Sunday, 18 January 2015

Feeling Bad for Feeling Bad

I lost faith a little bit in my writings lately…

I realised I’ve been wrong about a lot of things and have written some blogs in the past making assumptions and giving advice that I don’t agree with myself any more.  I’ve talked to people who have changed my mind about things, straightened things out in my head and allowed me to see my own points of view from a different perspective. 

So I thought… who am I to preach ways of doing things if I haven’t learned the lessons properly myself? How embarrassing to write so confidently about life when I don’t know any more about it than anyone else and constantly get things wrong?

But you know what, screw it, I like writing. And musing. And getting it wrong. I suppose when it comes down to it, most advice is only stories told by people who are living their own lives as well as they can, just like everyone else. We take on board what we need to hear.

So here I go again. Who knows maybe in a year’s time I’ll re-write this with a year’s extra life experience under my belt.

Feeling Bad for Feeling Bad


This blog is for anyone who, from time to time, feels bad about feeling bad.

Ok, so this is what happens: 

* Your best friend has a baby. You’re so incredibly happy for her, she’s beaming with love and excitement… but you can’t shake the realisation that the days of hanging out, giggling at nothing, painting your nails with glitter and feeling like there was nothing in the world more important than your friendship are a thing of the past.

* Your little brother moves to Australia because he’s been offered his perfect job. You’ve never been so proud of him but you didn’t realise until it happened how much you were going to miss him, or how jealous you would feel.

* You’re going to a party where everyone is wearing elegant classy clothing, but you just don’t feel comfortable in any of the dresses you try on, so you wear a dress you already have. It isn’t so elegant or classy, but it’s YOU. Everyone at the party compliments you on your individual look and says they wish they had the confidence to do it. The party’s great, and you feel a sense of pride, but a little bit of you really just wishes you could be elegant and classy too, and all night you can’t shake that feeling of discontent in your own skin. 

I’d like to frame this from a context of positivity to start with. I very much believe that thoughts are at the root of almost everything that happens to us in our lives. I genuinely believe that if you nurture positive thoughts you will live a happier life. It’s not just flowery-pastel-coloured-unicorns-and-rainbows talk. This quote from an author called Katherine Woodward-Thomas illustrates what I mean quite well:

“Life is a creative process and our thoughts, beliefs, assumptions, choices, actions and words are the tools we use to invent our experiences and circumstances.”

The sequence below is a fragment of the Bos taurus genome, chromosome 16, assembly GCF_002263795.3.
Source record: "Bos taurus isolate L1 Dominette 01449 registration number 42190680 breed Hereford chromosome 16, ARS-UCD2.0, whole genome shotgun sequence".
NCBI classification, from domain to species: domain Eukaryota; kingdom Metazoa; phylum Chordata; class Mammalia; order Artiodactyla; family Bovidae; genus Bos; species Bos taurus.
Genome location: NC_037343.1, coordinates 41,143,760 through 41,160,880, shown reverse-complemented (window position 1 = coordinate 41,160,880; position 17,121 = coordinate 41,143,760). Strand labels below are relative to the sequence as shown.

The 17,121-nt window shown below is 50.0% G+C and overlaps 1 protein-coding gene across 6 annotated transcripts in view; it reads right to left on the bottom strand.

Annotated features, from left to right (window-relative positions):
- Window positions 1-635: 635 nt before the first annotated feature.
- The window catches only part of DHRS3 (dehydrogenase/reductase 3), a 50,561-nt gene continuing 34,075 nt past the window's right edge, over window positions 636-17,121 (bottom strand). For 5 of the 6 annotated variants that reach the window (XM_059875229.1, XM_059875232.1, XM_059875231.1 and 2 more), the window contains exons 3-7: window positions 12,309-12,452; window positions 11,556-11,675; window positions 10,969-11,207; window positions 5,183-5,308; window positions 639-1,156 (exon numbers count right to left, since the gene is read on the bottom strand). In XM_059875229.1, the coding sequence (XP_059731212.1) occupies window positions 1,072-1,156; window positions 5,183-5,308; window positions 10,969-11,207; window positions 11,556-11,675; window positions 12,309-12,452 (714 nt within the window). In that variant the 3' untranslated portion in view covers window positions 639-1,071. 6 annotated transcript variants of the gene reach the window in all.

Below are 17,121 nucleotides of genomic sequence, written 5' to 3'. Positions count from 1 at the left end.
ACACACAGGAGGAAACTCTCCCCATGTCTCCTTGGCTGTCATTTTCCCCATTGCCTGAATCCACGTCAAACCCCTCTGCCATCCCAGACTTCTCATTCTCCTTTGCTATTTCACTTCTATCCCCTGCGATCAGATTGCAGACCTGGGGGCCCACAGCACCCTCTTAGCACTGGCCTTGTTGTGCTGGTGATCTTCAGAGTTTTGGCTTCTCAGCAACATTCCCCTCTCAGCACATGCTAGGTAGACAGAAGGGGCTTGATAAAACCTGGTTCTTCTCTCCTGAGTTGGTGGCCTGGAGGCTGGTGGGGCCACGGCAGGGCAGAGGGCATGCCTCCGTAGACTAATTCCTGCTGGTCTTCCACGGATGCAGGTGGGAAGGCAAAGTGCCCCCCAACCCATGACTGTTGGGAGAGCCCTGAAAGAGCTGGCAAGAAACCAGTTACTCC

But what do you end up with on combining these two elements of life; a tricky contradiction. You want to feel only good things because you want only good things to come to you and others you love, but the truth is, you don’t feel only good things. What do you DO with that?

Well, to be honest, I don’t know. But there is this: congratulations. You can feel. You’re really good at it. You’re so good at it in fact, you can be overwhelmed with feelings of joy and sadness at the same time. That is something quite special and something you can be proud of.

There is a level of sensitivity where we are able to appreciate every feeling and emotion our bodies provide us with. Where’s the fun in denying that ability? Just do it! Cry at a sunrise! Laugh out loud at a group of frolicking lambs! Dance because you’re so happy! Scream because you’re so angry (maybe not in someone’s face, though that might be tempting)! 

But of course, when your body knows how to feel these things, you WILL feel them, even when you don’t want to. It’s OK though- that’s the point I really want to make here. You don’t need to be angry at yourself that you feel bad when you should feel good. 

I’ve spent much of my life avoiding the word ‘sensitive’ and feeling embarrassment at the fact that I have emotional responses to pretty much everything. But then when I stop to think about it, it’s those very responses that have allowed me to have the most poignant moments in my life. Emotions, I suppose, are a physical response to the information going into your body. Do you know what, I’m glad I have them. Sadness and pain are as much a part of that experience as happiness and pleasure. And they are not in any way mutually exclusive! 

Ok, so you may not be able to control your body’s physical response to things. What you can do however is nourish the good thoughts and give less energy to the bad ones. In practical language:
don’t spend too much time contemplating the bad. Feelings you can’t do anything about, thoughts you can. If you’re caught in a loop of negative thinking then maybe you could try reminding yourself you feel bad because you’re sensitive to emotions and this is one of those experiences in life that makes you feel bad. Experience it. Think about how it makes you feel. And then let that be. Let yourself feel bad, then remind yourself of the good, and try to be grateful for it and to hold on to those thoughts of gratitude and happiness. I don’t think you need to do anything more than that.

And remember that everyone else on this planet who feels things as explicitly as you do….? We understand.

Massive love x

On a serious note, if anyone is reading this and thinking they only ever have bad thoughts, and can’t hold on to the good ones… firstly I’ve been there and I know how that feels, secondly, you can bring yourself out of it with work and with HELP. Seriously, find someone to talk to about it. It’ll change your life.

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